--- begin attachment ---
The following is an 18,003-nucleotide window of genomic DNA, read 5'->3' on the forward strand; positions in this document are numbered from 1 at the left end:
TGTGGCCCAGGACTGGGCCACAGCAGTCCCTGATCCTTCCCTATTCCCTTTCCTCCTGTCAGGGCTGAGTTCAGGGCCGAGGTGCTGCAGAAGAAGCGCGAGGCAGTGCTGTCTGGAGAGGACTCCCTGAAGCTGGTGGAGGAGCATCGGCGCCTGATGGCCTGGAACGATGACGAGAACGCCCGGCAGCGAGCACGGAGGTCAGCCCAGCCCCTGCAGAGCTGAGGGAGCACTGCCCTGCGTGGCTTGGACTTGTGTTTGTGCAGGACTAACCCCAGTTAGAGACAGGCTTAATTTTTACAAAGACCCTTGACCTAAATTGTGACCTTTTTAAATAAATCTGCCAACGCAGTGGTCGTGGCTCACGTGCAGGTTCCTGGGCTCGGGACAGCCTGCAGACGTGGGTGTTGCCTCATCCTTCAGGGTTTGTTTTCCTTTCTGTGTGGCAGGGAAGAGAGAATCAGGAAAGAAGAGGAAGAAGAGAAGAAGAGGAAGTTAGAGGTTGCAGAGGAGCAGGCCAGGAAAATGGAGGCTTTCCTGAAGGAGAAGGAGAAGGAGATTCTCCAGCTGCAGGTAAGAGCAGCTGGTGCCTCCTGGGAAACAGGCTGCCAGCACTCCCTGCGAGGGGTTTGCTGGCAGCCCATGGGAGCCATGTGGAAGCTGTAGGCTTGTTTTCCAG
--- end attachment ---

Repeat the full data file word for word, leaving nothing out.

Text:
The following is an 18,003-nucleotide window of genomic DNA, read 5'->3' on the forward strand; positions in this document are numbered from 1 at the left end:
TGTGGCCCAGGACTGGGCCACAGCAGTCCCTGATCCTTCCCTATTCCCTTTCCTCCTGTCAGGGCTGAGTTCAGGGCCGAGGTGCTGCAGAAGAAGCGCGAGGCAGTGCTGTCTGGAGAGGACTCCCTGAAGCTGGTGGAGGAGCATCGGCGCCTGATGGCCTGGAACGATGACGAGAACGCCCGGCAGCGAGCACGGAGGTCAGCCCAGCCCCTGCAGAGCTGAGGGAGCACTGCCCTGCGTGGCTTGGACTTGTGTTTGTGCAGGACTAACCCCAGTTAGAGACAGGCTTAATTTTTACAAAGACCCTTGACCTAAATTGTGACCTTTTTAAATAAATCTGCCAACGCAGTGGTCGTGGCTCACGTGCAGGTTCCTGGGCTCGGGACAGCCTGCAGACGTGGGTGTTGCCTCATCCTTCAGGGTTTGTTTTCCTTTCTGTGTGGCAGGGAAGAGAGAATCAGGAAAGAAGAGGAAGAAGAGAAGAAGAGGAAGTTAGAGGTTGCAGAGGAGCAGGCCAGGAAAATGGAGGCTTTCCTGAAGGAGAAGGAGAAGGAGATTCTCCAGCTGCAGGTAAGAGCAGCTGGTGCCTCCTGGGAAACAGGCTGCCAGCACTCCCTGCGAGGGGTTTGCTGGCAGCCCATGGGAGCCATGTGGAAGCTGTAGGCTTGTTTTCCAG